Worst-case Traffic


Recently, the application space of interconnection networks has started expanding to areas such as IP router fabrics and I/O interconnects (e.g. the Avici TSR and InfiniBand).  Unlike traditional processor-memory interconnection, the worst-case throughput of an interconnection network becomes an important design consideration.  For example, in the IP router application, little can be said about the arrival process of incoming packets.  At the same time, there is no path to quickly apply backpressure to slow this flow of packets.  So, if the incoming packet rate exceeds the worst-case throughput of the router, packets may be dropped.  Obviously, a system designer would like to be able to characterize this worst-case behavior.

In this work, we develop a polynomial-time algorithm to find the exact worst-case throughput for most oblivious routing functions on an arbitrary network topology.  An oblivious routing function is one in which a packet's path through the network depends only on its source and destination.  We show several key results using this algorithm:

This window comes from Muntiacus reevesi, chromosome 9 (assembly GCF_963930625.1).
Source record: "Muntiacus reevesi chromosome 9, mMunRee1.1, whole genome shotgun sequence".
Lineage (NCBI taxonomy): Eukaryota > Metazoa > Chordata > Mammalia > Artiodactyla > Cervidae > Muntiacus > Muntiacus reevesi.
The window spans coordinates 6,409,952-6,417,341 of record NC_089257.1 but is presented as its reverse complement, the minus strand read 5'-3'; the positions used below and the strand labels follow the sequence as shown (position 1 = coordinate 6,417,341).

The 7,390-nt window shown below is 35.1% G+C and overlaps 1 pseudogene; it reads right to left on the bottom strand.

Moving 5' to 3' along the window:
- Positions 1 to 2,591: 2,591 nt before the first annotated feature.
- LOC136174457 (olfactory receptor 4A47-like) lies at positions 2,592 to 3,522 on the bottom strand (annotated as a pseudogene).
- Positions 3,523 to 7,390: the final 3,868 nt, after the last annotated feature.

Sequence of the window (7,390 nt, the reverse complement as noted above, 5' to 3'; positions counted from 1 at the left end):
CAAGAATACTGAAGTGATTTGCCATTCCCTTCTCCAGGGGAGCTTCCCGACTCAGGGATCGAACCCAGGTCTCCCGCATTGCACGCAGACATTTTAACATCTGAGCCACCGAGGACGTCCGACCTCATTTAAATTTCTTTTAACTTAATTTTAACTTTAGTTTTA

Our algorithm offers a significant increase in accuracy over existing techniques for characterizing the worst-case throughput.

Traditional believes about routing function design, such as increased route diversity leads to higher throughput, do not always hold when considering the worst-case.


Towles, Brian and Dally, William J. , "Worst-case Traffic for Oblivious Routing Functions," (preliminary version) ACM Symposium on Parallel Algorithms and Architectures (SPAA), Winnipeg, Manitoba, Canada, August, 2002.

Towles, Brian and Dally, William J. , "Worst-case Traffic for Oblivious Routing Functions", Computer Architecture Letters, Vol. 1, Feb. 2002.

Towles, Brian, "Finding Worst-case Permutations for Oblivious Routing Algorithms," Concurrent VLSI Architecture Technical Report 121, December 2001.

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Last updated: May 13, 2002.